Were early Renaissance audiences similarly seduced by David? It’s not clear exactly how viewers responded to this work. In 1504, Francesco di Lorenzo Filarete, a poet and herald in the Florentine government, advised that Michelangelo’s new David might replace Donatello’s in the the Palazzo Vecchio, and the latter be moved elsewhere. Donatello’s sculpture, he said, was “imperfect”: Its leg looked schiocha—meaning silly or awkward—from behind. In the poetry of the day, schiocha was also a colloquial term for a male lover or object of desire. Filarete implied that viewers might have felt it was inappropriate for the biblical king to be depicted in such a sexualized way, even though the much-discussed love between David and Saul’s son Jonathan serves as one of the closest bonds between two men in the bible. Perhaps this aspect of David’s story influenced Donatello’s depiction; it may have also appealed to the artist directly.
Art historian H.W. Janson first posited that the artist himself was gay (or at least rumored to be) in 1957, and that Donatello’s personal biography drove his homoerotic depiction of David. Janson quoted stories about the artist that had been collected and published anonymously in a gossipy 1548 book about the Florentine circle of Cosimo de’ Medici—the artist’s great patron and friend, and the most likely commissioner of David. According to the anecdotes in the volume, Donatello was notorious for falling for his male models and apprentices, pursuing them around Italy in a rage if they left him. Janson’s allusion to Donatello’s homosexuality, and his suggestion that the artist’s identity might have played a part in this masterpiece, put critical noses out of joint. Yet this reaction was particularly rash, considering that 15th-century Florence was considered a gay mecca.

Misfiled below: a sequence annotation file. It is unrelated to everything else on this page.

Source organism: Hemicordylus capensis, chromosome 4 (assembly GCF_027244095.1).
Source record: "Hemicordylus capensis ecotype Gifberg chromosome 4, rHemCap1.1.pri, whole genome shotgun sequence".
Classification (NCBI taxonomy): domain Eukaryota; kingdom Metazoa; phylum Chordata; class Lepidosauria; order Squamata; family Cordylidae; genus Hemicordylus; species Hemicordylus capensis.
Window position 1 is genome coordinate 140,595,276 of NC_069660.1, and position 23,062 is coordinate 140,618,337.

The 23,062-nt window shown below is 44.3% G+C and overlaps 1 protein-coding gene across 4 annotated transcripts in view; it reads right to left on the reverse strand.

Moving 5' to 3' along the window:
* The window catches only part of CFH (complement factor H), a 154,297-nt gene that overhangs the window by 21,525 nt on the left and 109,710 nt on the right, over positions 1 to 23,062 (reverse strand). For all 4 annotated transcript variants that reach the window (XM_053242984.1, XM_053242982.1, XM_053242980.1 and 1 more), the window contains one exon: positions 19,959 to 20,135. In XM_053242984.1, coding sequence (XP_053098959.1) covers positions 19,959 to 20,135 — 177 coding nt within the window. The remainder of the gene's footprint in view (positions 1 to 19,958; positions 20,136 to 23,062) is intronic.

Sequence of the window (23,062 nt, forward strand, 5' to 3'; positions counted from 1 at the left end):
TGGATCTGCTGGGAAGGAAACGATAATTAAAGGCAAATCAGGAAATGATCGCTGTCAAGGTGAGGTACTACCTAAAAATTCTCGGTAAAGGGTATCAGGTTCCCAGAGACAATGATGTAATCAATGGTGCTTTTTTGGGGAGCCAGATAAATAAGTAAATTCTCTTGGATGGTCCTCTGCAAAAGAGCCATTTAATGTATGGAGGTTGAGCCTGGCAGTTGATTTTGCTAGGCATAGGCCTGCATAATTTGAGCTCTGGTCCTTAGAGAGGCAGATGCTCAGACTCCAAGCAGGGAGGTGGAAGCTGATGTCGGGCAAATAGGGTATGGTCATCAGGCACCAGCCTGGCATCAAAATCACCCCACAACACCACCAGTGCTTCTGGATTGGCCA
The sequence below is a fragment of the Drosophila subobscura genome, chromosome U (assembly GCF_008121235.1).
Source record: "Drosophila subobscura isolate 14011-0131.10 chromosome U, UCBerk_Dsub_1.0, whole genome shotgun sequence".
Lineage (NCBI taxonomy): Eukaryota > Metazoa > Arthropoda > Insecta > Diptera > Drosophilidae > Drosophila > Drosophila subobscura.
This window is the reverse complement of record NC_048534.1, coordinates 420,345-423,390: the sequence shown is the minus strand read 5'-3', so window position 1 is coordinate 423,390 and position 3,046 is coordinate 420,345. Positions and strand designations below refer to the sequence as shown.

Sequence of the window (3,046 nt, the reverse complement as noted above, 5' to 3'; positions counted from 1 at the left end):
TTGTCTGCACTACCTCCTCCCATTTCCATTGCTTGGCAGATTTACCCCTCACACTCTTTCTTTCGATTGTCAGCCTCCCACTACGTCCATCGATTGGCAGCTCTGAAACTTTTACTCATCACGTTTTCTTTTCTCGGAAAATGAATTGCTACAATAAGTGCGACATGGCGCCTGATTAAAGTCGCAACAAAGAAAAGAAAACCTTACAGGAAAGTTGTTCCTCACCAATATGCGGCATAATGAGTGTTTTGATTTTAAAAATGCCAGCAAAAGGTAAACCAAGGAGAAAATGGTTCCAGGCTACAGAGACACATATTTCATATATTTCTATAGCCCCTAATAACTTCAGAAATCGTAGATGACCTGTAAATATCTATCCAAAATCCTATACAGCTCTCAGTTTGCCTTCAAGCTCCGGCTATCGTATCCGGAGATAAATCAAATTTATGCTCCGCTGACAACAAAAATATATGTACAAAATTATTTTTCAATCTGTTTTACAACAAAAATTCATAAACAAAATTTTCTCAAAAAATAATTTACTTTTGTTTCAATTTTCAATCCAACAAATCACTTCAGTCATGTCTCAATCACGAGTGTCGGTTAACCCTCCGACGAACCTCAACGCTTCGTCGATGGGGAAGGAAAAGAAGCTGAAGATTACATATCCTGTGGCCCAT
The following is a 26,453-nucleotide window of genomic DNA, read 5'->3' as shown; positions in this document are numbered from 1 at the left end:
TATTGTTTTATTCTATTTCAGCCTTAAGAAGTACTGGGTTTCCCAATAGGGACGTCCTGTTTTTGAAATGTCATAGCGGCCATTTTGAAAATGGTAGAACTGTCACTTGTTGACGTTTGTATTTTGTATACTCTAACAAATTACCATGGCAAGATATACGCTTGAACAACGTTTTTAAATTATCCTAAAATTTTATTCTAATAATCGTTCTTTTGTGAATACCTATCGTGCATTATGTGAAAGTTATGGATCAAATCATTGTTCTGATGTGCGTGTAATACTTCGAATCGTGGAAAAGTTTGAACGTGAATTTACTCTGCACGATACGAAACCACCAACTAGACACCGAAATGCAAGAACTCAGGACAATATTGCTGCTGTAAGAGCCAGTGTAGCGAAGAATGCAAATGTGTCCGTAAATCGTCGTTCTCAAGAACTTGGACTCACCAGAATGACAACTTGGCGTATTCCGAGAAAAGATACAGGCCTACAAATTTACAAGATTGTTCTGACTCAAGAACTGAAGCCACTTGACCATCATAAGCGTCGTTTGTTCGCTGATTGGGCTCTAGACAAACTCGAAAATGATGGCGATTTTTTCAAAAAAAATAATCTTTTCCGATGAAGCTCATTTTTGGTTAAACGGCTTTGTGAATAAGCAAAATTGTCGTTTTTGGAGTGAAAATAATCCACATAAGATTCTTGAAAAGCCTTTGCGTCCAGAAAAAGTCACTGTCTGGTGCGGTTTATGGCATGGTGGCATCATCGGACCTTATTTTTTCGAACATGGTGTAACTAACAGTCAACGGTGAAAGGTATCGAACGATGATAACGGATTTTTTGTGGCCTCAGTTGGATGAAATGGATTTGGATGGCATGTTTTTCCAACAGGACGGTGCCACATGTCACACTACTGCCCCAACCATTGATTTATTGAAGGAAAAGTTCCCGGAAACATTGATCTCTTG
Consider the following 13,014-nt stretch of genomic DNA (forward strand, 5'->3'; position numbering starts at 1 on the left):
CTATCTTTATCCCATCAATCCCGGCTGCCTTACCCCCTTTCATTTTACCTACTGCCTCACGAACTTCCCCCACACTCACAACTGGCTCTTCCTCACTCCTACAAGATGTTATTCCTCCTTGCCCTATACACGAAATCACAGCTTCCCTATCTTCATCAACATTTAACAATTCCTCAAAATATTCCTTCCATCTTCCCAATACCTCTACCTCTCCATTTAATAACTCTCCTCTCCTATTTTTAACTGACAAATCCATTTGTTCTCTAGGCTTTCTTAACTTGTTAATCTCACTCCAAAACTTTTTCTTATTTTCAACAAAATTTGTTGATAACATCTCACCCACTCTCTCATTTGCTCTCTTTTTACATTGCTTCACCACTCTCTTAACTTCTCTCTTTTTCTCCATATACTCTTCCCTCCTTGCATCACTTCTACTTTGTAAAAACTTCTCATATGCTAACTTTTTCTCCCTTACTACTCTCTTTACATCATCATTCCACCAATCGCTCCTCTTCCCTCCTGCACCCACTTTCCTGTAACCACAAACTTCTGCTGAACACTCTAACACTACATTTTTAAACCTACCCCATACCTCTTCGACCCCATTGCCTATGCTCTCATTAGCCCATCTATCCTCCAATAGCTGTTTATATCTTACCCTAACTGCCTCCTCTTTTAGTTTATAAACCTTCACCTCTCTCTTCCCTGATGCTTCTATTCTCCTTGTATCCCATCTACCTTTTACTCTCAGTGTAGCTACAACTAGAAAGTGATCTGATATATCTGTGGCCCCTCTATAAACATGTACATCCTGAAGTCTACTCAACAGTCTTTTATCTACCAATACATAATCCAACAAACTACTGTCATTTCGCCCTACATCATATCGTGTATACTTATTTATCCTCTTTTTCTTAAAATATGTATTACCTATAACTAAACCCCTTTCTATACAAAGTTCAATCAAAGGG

Florence had such a reputation for being accepting of homosexuality that the French called gay sex the “Florentine Vice,” and in Germany, Florenzer
was slang for a sodomite. Still, same-sex relations weren’t exactly legal; records show that a huge proportion of men in the city were accused of or charged with the crime of sodomy (including
, who was working as an apprentice in Florence when he was accused). Conservative monks railed against this acceptance for more than moral reasons, worrying that the growing trend of homosexual relations between unmarried men would lead to a city-wide population decline. Recent studies have also revealed that politicians of the day attempted to combat the issue by opening up brothels to lure them back into the arms of women. Yet relationships between men remained generally accepted, especially in the city’s artistic circles.
When viewed in this context, it seems plausible that Donatello’s David could both symbolize the resilient city-state and openly celebrate Florence’s queer culture. The academic Michael Rocke has even suggested that David’s floppy hat might have been a coded reference to the “hat game,” a seduction ploy where Florentine men would steal the hats of boys they fancied on the street, refusing to give them back until the object of their desire agreed to gratify them.